Abstract: Out-of-time-order correlators (OTOCs) that capture maximally chaotic properties of a black hole are determined by scattering processes near the horizon. This prompts the question to what extent OTOCs display chaotic behaviour in horizonless microstate geometries. This question is complicated by the fact that Lyapunov growth of OTOCs requires nonzero temperature, whereas constructions of microstate geometries have been mostly restricted to extremal black holes. In this paper, we compute OTOCs for a class of extremal black holes, namely maximally rotating BTZ black holes, and show that on average they display “slow scrambling”, characterized by cubic (rather than exponential) growth. Superposed on this average power-law growth is a sawtooth pattern, whose steep parts correspond to brief periods of Lyapunov growth associated to the nonzero temperature of the right-moving degrees of freedom in a dual conformal field theory. Next we study the extent to which these OTOCs are modified in certain “superstrata”, horizonless microstate geometries corresponding to these black holes. Rather than an infinite throat ending on a horizon, these geometries have a very deep but finite throat ending in a cap. We find that the superstrata display the same slow scrambling as maximally rotating BTZ black holes, except that for large enough time intervals the growth of the OTOC is cut off by effects related to the cap region, some of which we evaluate explicitly.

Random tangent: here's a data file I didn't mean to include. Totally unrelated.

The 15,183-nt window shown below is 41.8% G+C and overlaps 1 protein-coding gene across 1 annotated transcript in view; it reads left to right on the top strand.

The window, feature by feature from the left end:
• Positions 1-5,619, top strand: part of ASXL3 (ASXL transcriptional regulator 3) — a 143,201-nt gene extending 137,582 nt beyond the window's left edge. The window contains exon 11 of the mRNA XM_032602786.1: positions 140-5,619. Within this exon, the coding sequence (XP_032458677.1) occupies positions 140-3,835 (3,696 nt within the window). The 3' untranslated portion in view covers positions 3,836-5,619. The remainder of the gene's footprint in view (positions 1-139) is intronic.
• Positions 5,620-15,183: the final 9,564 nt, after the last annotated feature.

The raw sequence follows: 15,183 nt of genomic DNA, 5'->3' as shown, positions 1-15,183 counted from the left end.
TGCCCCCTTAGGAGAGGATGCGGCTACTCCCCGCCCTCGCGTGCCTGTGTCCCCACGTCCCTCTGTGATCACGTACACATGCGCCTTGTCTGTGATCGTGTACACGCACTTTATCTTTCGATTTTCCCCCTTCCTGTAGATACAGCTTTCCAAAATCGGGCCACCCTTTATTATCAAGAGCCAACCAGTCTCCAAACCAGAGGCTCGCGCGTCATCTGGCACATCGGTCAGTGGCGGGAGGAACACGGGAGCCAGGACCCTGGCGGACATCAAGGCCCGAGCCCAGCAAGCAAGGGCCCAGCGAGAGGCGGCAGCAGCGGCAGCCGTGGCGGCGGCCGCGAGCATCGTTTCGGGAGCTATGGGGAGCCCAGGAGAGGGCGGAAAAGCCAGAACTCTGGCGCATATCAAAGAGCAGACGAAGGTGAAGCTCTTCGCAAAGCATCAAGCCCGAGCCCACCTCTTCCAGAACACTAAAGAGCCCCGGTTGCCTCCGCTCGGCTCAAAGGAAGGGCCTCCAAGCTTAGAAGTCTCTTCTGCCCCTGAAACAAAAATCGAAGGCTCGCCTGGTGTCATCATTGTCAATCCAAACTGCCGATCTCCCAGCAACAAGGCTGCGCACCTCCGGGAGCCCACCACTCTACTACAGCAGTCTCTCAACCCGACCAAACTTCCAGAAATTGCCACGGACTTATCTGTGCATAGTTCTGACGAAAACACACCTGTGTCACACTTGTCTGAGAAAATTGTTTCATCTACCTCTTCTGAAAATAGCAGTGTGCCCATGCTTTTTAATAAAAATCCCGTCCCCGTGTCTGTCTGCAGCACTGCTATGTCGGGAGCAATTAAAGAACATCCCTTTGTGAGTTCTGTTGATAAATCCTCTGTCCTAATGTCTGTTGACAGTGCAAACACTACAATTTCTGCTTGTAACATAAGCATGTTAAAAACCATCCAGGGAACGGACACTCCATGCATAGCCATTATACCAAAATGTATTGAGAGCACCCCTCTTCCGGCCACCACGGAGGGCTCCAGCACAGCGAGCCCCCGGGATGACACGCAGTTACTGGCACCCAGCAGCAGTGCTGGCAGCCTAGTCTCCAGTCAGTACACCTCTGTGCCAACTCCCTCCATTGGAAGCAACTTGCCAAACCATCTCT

... read more